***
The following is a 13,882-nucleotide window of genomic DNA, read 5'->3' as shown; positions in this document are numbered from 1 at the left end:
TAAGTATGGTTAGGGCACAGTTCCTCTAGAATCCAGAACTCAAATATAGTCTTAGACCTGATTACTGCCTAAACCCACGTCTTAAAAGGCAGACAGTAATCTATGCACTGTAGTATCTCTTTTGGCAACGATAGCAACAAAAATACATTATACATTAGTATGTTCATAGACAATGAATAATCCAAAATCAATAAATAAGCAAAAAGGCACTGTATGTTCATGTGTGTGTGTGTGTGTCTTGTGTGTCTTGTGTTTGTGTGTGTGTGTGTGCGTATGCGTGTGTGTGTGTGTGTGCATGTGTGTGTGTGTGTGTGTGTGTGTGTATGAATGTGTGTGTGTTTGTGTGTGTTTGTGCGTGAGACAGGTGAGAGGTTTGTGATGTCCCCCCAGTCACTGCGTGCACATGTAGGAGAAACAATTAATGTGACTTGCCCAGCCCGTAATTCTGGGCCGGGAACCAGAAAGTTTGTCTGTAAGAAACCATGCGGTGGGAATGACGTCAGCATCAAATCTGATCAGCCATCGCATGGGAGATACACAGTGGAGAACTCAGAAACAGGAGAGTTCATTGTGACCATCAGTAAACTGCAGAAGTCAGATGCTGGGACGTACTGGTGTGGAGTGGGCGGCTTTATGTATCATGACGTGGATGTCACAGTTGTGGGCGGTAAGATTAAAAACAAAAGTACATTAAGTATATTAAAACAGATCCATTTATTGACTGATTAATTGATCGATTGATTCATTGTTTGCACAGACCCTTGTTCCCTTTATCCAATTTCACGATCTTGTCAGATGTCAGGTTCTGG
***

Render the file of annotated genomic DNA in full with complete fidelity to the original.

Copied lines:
The following is a 13,882-nucleotide window of genomic DNA, read 5'->3' as shown; positions in this document are numbered from 1 at the left end:
TAAGTATGGTTAGGGCACAGTTCCTCTAGAATCCAGAACTCAAATATAGTCTTAGACCTGATTACTGCCTAAACCCACGTCTTAAAAGGCAGACAGTAATCTATGCACTGTAGTATCTCTTTTGGCAACGATAGCAACAAAAATACATTATACATTAGTATGTTCATAGACAATGAATAATCCAAAATCAATAAATAAGCAAAAAGGCACTGTATGTTCATGTGTGTGTGTGTGTGTCTTGTGTGTCTTGTGTTTGTGTGTGTGTGTGTGCGTATGCGTGTGTGTGTGTGTGTGCATGTGTGTGTGTGTGTGTGTGTGTGTGTATGAATGTGTGTGTGTTTGTGTGTGTTTGTGCGTGAGACAGGTGAGAGGTTTGTGATGTCCCCCCAGTCACTGCGTGCACATGTAGGAGAAACAATTAATGTGACTTGCCCAGCCCGTAATTCTGGGCCGGGAACCAGAAAGTTTGTCTGTAAGAAACCATGCGGTGGGAATGACGTCAGCATCAAATCTGATCAGCCATCGCATGGGAGATACACAGTGGAGAACTCAGAAACAGGAGAGTTCATTGTGACCATCAGTAAACTGCAGAAGTCAGATGCTGGGACGTACTGGTGTGGAGTGGGCGGCTTTATGTATCATGACGTGGATGTCACAGTTGTGGGCGGTAAGATTAAAAACAAAAGTACATTAAGTATATTAAAACAGATCCATTTATTGACTGATTAATTGATCGATTGATTCATTGTTTGCACAGACCCTTGTTCCCTTTATCCAATTTCACGATCTTGTCAGATGTCAGGTTCTGG